Thursday, April 29, 2010

WOODPIGEON'S "Die Stadt Muzikanten"

At End of the Road Festival 2007 I somehow managed to miss all three sets from Canadian indie-folk-pop collective Woodpigeon. I don’t think the outcome would have been any different once I subsequently heard Woodpigeon and the songs of Mark Hamilton – it just means I missed out on starting the love affair earlier.

Now here is the latest instalment in the affair: third album proper “Die Stadt Muzikanten”. The record came out in the UK last week – but in North American in January. We are catching up though: “Songbook” was released in 2008 on End of the Road Records, originally 2006 in Canada, and for the follow-up “Treasury Library Canada” the time delay was down to a year – 2009 in the UK compared to the previous year in Canada. If you are familiar with those two earlier records you won’t find anything surprising on 2010: there are no dramatic left-turns or sonic re-inventions. But Woodpigeon made a much deeper, more personal and richer record than its predecessors.

The title of the album comes from an early memory of singer and songwriter Mark Hamilton of an ornamental decorative tray his Oma (grandmother) had: “The tray’s iconic image portrays the climactic scene from Der Bremen Stadtmusikanten, (The Bremen City Musicians) a popular fable originating from the city of [her] birthplace”. Those grandparents were “two people endlessly fascinating to me, but whom I never really got to know as well as I would have liked to. I started thinking in terms of couples, of people coming and going… But the songs aren’t strictly about Germany, or my Oma and Opa. Instead, the consideration of the lives they left behind gave me an extra little push to look back at the things I left unresolved in all of the other cities I’ve found myself”.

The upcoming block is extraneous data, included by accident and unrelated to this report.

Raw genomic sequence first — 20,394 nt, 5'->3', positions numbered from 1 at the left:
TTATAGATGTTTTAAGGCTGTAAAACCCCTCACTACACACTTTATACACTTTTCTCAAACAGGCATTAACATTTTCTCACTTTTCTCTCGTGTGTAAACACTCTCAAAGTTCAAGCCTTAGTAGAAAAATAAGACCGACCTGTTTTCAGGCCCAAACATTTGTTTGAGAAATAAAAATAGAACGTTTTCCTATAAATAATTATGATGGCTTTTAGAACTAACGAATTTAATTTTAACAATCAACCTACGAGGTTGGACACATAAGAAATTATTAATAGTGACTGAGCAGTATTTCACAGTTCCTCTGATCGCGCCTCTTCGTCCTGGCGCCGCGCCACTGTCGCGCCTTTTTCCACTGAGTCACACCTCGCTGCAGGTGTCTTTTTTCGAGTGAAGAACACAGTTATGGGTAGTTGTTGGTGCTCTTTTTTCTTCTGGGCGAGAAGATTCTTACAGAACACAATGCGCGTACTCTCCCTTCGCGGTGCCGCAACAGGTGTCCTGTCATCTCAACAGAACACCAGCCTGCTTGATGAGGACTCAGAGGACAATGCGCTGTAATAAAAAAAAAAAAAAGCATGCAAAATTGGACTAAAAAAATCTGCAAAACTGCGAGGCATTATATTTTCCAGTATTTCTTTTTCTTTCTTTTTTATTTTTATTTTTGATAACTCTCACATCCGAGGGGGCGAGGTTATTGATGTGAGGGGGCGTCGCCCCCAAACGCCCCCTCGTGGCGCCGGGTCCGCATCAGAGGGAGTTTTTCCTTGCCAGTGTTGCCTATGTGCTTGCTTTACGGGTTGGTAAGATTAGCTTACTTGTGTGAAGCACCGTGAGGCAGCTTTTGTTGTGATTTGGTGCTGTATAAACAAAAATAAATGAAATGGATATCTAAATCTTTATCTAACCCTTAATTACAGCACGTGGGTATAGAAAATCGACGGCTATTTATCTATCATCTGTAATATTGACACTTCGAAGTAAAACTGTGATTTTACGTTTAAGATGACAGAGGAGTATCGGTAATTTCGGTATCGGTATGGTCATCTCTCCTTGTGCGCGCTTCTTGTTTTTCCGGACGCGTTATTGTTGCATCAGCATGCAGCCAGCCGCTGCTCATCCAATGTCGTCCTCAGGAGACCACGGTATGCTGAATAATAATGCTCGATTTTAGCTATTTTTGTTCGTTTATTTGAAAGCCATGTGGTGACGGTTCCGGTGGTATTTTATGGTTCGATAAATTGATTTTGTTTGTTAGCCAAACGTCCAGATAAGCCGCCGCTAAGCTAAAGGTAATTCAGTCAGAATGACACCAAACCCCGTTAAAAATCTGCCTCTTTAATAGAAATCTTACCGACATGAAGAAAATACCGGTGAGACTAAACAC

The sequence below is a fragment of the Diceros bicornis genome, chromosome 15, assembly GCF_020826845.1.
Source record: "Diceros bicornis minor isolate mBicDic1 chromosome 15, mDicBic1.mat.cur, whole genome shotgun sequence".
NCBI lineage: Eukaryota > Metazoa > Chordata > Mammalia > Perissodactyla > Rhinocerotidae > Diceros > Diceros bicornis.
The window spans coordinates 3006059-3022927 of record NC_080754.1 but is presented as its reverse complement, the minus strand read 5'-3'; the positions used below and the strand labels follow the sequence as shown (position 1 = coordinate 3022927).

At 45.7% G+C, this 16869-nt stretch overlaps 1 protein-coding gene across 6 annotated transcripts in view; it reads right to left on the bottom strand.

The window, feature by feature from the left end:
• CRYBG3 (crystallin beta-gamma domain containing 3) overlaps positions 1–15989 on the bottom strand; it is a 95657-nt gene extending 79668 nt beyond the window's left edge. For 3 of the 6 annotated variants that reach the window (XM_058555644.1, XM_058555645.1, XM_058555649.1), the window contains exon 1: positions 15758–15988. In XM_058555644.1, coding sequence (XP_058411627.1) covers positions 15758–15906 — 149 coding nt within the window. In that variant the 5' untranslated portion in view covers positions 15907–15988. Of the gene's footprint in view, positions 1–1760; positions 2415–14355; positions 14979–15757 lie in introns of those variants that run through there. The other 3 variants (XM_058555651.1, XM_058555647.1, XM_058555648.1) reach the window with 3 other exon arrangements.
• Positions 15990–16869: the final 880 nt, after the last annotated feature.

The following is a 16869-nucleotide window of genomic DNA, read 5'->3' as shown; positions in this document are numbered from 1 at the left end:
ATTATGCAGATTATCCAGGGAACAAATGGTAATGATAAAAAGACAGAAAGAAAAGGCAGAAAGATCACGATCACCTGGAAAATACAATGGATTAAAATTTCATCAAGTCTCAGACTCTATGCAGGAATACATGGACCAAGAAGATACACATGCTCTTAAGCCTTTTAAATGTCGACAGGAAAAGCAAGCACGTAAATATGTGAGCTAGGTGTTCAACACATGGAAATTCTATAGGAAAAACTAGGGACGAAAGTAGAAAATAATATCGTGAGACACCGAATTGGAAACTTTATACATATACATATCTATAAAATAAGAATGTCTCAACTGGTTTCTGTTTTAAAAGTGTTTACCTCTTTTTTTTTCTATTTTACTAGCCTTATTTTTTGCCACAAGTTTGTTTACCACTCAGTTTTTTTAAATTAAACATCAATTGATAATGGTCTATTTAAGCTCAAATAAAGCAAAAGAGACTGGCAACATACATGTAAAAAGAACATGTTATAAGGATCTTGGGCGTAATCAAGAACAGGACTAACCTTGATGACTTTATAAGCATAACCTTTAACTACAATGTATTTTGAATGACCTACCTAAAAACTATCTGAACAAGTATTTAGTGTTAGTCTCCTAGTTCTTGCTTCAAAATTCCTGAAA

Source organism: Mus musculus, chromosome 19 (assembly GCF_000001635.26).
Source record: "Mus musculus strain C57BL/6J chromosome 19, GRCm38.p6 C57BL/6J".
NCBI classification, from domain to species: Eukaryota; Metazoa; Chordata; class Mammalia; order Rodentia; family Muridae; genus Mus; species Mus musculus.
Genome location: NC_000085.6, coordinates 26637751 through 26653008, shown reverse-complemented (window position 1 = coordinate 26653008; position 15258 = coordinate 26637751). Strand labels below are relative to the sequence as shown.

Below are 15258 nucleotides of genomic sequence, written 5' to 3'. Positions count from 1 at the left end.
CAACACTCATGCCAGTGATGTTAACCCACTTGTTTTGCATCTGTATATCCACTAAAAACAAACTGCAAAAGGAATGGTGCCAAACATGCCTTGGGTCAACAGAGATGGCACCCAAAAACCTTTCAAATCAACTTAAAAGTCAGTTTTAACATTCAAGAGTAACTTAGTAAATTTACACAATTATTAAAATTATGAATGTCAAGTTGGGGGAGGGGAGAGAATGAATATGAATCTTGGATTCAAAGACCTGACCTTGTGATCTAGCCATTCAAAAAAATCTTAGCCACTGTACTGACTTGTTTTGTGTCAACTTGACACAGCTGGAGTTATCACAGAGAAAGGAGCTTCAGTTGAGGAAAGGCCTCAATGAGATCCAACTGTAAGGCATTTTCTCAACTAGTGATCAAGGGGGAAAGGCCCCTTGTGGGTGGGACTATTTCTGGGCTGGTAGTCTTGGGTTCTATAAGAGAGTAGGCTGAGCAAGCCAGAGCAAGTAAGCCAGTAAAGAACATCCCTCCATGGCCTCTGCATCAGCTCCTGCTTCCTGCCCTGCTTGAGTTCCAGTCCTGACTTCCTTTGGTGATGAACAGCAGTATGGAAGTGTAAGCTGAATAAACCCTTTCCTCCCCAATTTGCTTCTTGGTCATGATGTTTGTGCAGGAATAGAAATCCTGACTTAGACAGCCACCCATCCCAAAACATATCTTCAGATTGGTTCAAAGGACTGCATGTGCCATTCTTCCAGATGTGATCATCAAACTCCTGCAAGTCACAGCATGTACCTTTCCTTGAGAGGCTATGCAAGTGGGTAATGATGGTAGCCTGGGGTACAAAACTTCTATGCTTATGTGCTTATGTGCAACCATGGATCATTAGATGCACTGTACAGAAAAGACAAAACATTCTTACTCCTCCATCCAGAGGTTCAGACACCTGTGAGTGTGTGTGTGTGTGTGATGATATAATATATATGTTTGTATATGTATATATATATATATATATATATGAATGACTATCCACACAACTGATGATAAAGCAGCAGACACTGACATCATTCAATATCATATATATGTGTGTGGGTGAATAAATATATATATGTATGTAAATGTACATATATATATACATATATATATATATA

I wrote about this record elsewhere but the brief version is “Woodpigeon have again made a ‘quiet’ record that is also epic, stirring, emotional and breath-taking. It’s a long record – but not over-long – one that demands attention… less a rollercoaster, more an elegant glide through the tunnel of love… their most ambitious, varied, personal and sumptuous record to date”. And there is much love elsewhere: Artrocker’s five star review declared it to be "...the best album to come out of Canada since “Funeral” ".

You can stream the whole album on the Woodpigeon website or listen to the track below the band is sharing if you need persuading. If not head to your local independent record retailer or to End of the Road Records website immediately and grab a copy (and there is a limited edition bonus disc of songs via EOTR if you are quick).

And then prepare to welcome Woodpigeon back to the UK this week and next:
1 May Holy Trinity Church, Leeds [BUY TICKETS]
2 May Cabaret Voltaire Edinburgh [BUY TICKETS]
3 May The Deaf Institute, Manchester [BUY TICKETS]
4 May The Hanbury Ballroom, Brighton [BUY TICKETS]
6 May Union Chapel, London [BUY TICKETS]
9 May The Forum, Tunbridge Wells [BUY TICKETS]

Die Stadt Muzikanten [BUY]

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